Monday, August 11, 2008

Fun with Blood Sugars

Daughter’s insulin needs are dropping. Possibly it’s because she’s lost some weight, possibly because she’s more active, or who knows what else. As a result, I’m reducing her insulin. Daughter takes Lantus, which serves as a basal insulin always working in the background, every evening. Before she eats, she takes Novolog, which we calculate based on her blood sugar and the number of grams of carbohydrate she’ll be eating.

Her changing needs make our regular challenges even harder. The workshop has very strict rules to follow. The doctor’s orders have to be very specific. To further complicate things, Daughter’s endocrinologist is very rigid. He wants her to eat the same number of carbs and calories and use the exact same insulin scale at every meal. Daughter was regularly having low blood sugars in the afternoon. The workshop was freaking out. Endo refused to change the orders for her lunchtime insulin because that scale worked at her other meals. Now I know that many endocrinologists will use different insulin to carb rations at different times of the day. Daughter’s endo won’t. I finally began telling them fewer carbs for her lunches so they would give her less insulin. It has kept her blood sugars in range and reduced the number of lows.

Most of Daughter’s blood sugars are now in range, and I’d like to fax the new numbers with the reduced insulin to the endo so he can change the orders. There’s just one problem. Daughter is running high in the morning. She is running high because she is getting up at night and eating. It could be that she is going low, and is eating to cover it. But since she isn’t checking, I can’t confirm that. I have explained to her in very simple terms what the problem is. I’ve told her she may be hungry because she’s dropping, so to check her blood sugar and then come talk to me before she eats during the night. I’ve pointed out that she feels better when all of her numbers are in range. I’ve explained the long term consequences of high blood sugars. I’ve pleaded with her to cooperate as I try to figure out her insulin needs. I might as well be talking to the wall.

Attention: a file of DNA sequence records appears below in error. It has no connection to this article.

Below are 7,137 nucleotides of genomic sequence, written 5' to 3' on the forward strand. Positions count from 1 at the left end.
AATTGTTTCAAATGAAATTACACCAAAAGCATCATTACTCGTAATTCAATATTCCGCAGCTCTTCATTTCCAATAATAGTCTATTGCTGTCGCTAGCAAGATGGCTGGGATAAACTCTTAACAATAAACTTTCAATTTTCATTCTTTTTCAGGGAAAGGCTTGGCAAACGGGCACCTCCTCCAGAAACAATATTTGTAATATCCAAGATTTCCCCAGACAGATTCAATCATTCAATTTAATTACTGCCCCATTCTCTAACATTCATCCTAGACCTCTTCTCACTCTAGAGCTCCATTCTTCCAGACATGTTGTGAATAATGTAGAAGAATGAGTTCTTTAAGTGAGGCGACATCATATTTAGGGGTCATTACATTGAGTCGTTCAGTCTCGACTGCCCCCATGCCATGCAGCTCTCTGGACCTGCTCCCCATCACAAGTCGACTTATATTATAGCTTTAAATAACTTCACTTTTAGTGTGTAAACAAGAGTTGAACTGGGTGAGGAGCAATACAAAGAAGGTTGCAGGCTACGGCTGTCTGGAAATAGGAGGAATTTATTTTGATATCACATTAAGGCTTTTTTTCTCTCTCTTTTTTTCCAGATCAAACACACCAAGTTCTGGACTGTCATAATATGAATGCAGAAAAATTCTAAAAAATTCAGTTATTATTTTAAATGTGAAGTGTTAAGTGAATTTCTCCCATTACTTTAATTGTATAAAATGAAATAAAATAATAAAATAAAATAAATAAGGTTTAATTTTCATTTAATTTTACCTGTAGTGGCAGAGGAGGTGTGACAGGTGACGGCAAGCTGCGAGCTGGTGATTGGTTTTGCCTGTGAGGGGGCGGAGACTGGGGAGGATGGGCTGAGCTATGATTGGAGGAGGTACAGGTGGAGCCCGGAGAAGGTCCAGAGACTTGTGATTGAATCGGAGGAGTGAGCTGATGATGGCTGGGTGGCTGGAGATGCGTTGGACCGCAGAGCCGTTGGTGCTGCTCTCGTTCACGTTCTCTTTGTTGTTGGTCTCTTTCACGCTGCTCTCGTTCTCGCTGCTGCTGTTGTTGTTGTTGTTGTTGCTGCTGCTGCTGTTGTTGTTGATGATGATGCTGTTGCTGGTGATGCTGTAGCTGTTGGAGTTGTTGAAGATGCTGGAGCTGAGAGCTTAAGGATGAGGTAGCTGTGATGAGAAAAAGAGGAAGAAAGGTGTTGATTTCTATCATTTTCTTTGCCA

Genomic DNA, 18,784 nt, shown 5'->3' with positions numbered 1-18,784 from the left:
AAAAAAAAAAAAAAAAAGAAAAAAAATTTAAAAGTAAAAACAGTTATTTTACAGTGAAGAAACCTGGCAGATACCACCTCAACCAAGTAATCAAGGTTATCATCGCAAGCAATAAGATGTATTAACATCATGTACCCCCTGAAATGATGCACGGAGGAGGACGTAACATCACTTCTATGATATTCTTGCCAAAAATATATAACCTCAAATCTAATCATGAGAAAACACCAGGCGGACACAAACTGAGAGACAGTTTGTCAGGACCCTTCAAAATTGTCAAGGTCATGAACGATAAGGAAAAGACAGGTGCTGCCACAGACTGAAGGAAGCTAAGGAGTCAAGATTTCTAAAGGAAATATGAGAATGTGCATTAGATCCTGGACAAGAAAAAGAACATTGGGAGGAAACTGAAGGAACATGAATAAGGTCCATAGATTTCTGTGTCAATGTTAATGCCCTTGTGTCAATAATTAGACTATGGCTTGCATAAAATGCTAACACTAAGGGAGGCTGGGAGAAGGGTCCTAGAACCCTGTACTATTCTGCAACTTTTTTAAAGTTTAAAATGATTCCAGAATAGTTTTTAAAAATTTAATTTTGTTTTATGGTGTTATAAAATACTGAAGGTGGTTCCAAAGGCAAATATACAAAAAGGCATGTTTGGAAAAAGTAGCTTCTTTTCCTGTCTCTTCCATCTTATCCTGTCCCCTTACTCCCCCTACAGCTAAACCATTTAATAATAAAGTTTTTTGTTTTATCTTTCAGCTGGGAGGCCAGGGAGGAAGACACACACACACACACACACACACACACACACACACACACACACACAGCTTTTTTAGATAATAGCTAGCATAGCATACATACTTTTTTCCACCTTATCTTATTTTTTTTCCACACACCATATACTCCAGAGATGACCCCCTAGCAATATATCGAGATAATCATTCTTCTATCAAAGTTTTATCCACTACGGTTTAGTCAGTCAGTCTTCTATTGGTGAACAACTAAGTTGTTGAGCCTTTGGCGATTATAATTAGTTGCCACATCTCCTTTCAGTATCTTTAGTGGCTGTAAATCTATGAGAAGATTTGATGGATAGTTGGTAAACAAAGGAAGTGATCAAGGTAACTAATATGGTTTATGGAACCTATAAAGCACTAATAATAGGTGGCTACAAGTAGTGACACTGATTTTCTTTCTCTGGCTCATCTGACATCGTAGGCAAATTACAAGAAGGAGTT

So why is she doing this? She doesn’t want to have her blood sugars in range. She doesn’t think she deserves to be healthy or feel good. She gets scared and sabotages herself repeatedly, whether it’s with her diabetes or showing responsibility around the house. We’ve had many conversations about her fears and how she deserves to feel good. Sometimes those conversations work, and she’ll continue to be responsible for a few days. Someday, maybe she will believe that she deserves happiness and health and will be responsible all the time. I keep hoping.

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